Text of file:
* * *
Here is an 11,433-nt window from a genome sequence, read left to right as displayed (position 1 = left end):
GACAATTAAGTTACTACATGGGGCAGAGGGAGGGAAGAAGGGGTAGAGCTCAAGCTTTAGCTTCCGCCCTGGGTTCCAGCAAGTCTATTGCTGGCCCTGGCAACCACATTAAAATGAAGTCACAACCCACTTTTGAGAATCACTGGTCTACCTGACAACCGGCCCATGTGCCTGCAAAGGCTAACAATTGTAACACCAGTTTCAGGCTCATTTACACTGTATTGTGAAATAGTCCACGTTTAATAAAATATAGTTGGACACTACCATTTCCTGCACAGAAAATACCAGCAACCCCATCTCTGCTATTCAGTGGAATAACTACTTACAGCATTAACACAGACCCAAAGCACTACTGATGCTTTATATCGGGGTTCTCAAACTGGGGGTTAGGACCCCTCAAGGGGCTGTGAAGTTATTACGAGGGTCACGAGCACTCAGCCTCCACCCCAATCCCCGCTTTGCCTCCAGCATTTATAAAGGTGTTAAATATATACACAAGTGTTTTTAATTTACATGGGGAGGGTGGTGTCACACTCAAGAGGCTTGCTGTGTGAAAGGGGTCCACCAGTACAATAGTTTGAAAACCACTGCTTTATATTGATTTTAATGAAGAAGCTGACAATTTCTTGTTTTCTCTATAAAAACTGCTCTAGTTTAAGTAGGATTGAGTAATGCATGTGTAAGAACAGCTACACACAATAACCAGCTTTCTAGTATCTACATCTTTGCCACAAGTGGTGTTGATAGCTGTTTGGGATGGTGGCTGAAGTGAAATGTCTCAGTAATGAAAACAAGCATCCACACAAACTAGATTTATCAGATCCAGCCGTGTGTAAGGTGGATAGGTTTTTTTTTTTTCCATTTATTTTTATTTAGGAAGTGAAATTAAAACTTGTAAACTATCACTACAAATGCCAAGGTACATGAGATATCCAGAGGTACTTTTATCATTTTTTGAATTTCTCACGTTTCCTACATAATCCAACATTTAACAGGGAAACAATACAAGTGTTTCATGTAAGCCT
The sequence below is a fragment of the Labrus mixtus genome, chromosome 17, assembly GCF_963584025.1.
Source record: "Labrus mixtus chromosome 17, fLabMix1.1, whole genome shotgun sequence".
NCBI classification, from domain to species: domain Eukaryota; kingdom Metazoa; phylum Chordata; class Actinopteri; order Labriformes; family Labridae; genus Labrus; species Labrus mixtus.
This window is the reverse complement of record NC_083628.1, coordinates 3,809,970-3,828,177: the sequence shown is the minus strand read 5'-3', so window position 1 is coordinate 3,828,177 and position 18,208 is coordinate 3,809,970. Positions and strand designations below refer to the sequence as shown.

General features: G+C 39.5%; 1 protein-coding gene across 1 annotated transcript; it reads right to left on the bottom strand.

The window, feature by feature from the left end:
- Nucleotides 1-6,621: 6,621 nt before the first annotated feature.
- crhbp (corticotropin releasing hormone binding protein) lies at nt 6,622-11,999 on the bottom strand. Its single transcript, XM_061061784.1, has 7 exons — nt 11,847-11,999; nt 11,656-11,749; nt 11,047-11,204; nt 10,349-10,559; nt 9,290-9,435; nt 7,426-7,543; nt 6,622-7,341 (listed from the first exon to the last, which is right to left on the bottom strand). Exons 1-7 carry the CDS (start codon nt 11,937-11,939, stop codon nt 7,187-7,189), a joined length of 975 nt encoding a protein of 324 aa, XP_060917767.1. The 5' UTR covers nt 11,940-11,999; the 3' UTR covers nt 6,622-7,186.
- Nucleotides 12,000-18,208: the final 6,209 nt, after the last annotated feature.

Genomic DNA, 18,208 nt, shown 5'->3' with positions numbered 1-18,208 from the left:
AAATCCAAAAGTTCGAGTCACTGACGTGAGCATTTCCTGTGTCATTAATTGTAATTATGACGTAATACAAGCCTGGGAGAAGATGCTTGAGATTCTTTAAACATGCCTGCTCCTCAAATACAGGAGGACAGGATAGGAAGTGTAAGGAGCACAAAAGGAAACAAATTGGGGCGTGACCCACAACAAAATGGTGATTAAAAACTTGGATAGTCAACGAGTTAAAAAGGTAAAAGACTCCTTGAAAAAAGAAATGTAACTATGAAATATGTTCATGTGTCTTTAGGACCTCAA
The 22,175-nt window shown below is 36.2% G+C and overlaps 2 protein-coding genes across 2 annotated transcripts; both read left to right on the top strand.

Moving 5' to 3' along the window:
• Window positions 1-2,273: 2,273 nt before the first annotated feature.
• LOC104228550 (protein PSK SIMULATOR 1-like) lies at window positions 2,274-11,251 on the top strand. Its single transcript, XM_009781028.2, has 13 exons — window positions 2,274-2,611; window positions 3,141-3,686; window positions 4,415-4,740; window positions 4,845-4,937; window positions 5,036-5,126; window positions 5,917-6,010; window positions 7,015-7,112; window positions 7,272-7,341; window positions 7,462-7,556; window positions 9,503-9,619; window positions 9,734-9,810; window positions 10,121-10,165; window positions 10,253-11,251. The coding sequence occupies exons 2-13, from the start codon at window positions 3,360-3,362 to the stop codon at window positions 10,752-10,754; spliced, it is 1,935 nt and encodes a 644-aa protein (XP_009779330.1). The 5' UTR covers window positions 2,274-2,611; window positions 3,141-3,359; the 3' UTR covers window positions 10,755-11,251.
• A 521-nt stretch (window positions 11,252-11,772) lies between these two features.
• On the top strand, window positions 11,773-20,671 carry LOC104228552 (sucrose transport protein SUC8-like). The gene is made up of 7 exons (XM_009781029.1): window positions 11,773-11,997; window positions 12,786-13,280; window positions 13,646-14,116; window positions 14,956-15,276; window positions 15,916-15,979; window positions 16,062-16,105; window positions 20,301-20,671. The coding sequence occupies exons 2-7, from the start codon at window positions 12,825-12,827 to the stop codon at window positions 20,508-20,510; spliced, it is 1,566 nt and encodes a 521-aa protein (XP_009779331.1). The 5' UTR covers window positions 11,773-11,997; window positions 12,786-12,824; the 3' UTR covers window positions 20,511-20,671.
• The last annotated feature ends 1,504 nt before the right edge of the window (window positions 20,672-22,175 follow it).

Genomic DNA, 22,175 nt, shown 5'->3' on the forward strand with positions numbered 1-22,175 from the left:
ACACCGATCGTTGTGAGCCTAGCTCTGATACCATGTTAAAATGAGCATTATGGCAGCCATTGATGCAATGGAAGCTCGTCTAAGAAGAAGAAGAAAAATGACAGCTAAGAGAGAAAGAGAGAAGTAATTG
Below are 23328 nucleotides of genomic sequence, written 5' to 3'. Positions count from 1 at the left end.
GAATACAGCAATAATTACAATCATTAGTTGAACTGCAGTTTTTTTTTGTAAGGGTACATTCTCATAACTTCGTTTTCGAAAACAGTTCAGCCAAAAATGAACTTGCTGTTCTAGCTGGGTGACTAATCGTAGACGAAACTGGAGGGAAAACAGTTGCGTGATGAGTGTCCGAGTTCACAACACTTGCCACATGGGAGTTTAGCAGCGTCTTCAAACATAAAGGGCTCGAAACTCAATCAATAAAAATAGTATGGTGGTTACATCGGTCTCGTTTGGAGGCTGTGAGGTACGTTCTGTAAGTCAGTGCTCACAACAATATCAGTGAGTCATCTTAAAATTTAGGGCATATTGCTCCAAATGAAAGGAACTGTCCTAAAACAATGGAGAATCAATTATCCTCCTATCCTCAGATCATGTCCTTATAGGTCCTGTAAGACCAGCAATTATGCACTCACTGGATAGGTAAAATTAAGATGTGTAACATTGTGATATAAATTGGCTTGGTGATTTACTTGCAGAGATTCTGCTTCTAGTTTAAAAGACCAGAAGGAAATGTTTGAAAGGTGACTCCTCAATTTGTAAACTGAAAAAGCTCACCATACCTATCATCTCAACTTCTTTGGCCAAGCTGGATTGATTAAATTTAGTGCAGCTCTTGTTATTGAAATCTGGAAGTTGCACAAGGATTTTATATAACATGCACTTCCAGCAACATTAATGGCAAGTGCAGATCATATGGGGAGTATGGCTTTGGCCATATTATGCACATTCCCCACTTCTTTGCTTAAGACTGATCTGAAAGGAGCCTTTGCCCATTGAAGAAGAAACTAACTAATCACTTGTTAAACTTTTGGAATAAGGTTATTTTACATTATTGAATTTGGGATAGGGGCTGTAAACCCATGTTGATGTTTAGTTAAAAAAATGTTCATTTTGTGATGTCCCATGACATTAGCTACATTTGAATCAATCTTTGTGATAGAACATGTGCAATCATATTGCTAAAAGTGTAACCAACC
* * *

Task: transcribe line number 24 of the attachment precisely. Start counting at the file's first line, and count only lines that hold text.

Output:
GAATACAGCAATAATTACAATCATTAGTTGAACTGCAGTTTTTTTTTGTAAGGGTACATTCTCATAACTTCGTTTTCGAAAACAGTTCAGCCAAAAATGAACTTGCTGTTCTAGCTGGGTGACTAATCGTAGACGAAACTGGAGGGAAAACAGTTGCGTGATGAGTGTCCGAGTTCACAACACTTGCCACATGGGAGTTTAGCAGCGTCTTCAAACATAAAGGGCTCGAAACTCAATCAATAAAAATAGTATGGTGGTTACATCGGTCTCGTTTGGAGGCTGTGAGGTACGTTCTGTAAGTCAGTGCTCACAACAATATCAGTGAGTCATCTTAAAATTTAGGGCATATTGCTCCAAATGAAAGGAACTGTCCTAAAACAATGGAGAATCAATTATCCTCCTATCCTCAGATCATGTCCTTATAGGTCCTGTAAGACCAGCAATTATGCACTCACTGGATAGGTAAAATTAAGATGTGTAACATTGTGATATAAATTGGCTTGGTGATTTACTTGCAGAGATTCTGCTTCTAGTTTAAAAGACCAGAAGGAAATGTTTGAAAGGTGACTCCTCAATTTGTAAACTGAAAAAGCTCACCATACCTATCATCTCAACTTCTTTGGCCAAGCTGGATTGATTAAATTTAGTGCAGCTCTTGTTATTGAAATCTGGAAGTTGCACAAGGATTTTATATAACATGCACTTCCAGCAACATTAATGGCAAGTGCAGATCATATGGGGAGTATGGCTTTGGCCATATTATGCACATTCCCCACTTCTTTGCTTAAGACTGATCTGAAAGGAGCCTTTGCCCATTGAAGAAGAAACTAACTAATCACTTGTTAAACTTTTGGAATAAGGTTATTTTACATTATTGAATTTGGGATAGGGGCTGTAAACCCATGTTGATGTTTAGTTAAAAAAATGTTCATTTTGTGATGTCCCATGACATTAGCTACATTTGAATCAATCTTTGTGATAGAACATGTGCAATCATATTGCTAAAAGTGTAACCAACC